Of course, there is also the matter of the potential return on the corporate investment. However, often the main reason is the need for innovation and product development to conquer new markets.

 

Why are these partnerships important?

Apart from the diversity of  working culture, energy, and knowledge being exchanged between startups and corporations, these partnerships also have an impact on the local economy. By ensuring that startups don’t need to relocate to a major startup hub to be successful, cities and regions can provide resources for a successful startup and can benefit from such partnerships. 

 

Large companies can provide financing, experts, and everything else to sustain growth for the startup. On the other hand, startups contribute to the local community by creating jobs and sharing resources. By infusing money in a local startup, the money then is spent in the local economy for hiring people, obtaining resources, and so on. 

 

Ultimately, the local economy and community are benefiting and the process can be repeated over and over again.

 

Additionally, we see increasing competition in the local market that forces businesses to innovatively retain or gain their market share.

 

How to achieve the best value in these partnerships?

What seems to be a match made in heaven, often fails in practice. Even though startups and corporations are the same in many aspects, they do not always speak the same language. So what needs to be done to achieve the best value in such partnerships? 

 

Several factors make a startup-corporation partnership a success. One of the aspects that seem to be most important is the commitment to the partnership. Startups value commitment and feel satisfied with the partnership as they feel that the corporation is providing its best experts and the management itself is involved in the processes.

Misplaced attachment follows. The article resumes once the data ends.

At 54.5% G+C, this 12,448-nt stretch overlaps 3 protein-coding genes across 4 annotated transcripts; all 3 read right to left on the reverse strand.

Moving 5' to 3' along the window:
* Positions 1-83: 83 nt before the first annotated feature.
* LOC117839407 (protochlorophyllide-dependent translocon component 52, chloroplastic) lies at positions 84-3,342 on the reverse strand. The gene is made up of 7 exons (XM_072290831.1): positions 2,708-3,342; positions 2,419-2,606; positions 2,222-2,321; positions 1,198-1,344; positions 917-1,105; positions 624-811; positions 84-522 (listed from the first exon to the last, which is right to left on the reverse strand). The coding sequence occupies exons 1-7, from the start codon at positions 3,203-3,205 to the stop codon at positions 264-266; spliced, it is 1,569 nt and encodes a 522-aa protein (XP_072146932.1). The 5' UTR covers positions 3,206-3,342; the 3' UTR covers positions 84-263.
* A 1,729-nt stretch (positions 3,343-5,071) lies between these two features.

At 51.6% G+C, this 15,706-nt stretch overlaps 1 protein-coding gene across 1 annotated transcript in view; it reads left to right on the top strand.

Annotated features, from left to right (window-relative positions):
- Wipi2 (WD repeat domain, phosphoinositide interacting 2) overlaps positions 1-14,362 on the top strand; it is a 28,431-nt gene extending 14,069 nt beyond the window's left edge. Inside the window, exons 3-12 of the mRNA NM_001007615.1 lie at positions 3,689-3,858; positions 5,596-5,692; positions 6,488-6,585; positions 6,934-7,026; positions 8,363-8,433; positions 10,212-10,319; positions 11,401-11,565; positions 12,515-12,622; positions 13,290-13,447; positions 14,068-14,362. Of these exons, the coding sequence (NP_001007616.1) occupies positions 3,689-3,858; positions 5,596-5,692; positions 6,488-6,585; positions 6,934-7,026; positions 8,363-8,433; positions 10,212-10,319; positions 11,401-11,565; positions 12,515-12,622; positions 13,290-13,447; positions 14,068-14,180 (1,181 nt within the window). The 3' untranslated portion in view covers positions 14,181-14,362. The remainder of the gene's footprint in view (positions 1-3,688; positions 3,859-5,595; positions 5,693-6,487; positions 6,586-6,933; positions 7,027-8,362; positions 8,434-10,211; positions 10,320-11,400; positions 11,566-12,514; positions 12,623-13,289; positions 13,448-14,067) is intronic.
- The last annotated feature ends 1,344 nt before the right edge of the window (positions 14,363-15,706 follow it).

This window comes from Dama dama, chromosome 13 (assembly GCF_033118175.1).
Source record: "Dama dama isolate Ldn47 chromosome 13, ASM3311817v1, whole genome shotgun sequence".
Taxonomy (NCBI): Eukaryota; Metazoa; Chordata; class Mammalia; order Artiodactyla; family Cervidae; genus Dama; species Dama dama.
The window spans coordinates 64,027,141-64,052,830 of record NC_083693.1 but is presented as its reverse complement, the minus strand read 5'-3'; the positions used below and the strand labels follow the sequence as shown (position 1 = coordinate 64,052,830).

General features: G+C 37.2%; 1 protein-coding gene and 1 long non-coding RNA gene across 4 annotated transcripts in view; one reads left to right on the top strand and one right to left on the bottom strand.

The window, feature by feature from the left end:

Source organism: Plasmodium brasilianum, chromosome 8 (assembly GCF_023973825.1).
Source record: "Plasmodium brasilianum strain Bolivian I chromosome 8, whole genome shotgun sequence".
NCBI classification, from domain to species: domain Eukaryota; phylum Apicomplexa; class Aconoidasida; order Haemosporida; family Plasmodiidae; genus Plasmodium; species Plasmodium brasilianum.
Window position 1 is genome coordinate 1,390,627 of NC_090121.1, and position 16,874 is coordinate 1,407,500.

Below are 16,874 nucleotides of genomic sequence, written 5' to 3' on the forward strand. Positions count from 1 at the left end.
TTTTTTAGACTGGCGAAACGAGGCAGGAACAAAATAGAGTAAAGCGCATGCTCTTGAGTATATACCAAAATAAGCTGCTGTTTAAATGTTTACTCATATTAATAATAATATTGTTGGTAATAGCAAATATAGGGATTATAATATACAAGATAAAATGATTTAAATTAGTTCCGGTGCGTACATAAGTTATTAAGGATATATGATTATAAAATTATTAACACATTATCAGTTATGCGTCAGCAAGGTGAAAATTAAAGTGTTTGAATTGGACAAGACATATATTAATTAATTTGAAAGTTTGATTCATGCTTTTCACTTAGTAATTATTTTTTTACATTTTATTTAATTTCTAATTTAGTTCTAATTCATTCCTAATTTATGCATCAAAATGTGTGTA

On the other side, corporations value commitment if they feel that the startup is dedicated to them. Early on, startups tend to partner with many corporations to gain access to different sectors. The startup needs to be selective in their partners. One too many partnerships can damage another,  or cause unhealthy competition between the partners. the potential of another.

 

It is also important to acknowledge cultural differences. Openly addressing and accepting different philosophies, methodologies, and beliefs is important to effectively work together.

 

Lastly, to achieve great value from the partnership, certain goals and expectations need to be set. Setting clear expectations has to be the first step for developing a partnership. The goals and expectations need to satisfy both parties as well as motivate them to achieve them together. Refining expectations and setting new goals throughout the partnership are crucial for a startup-corporate collaboration.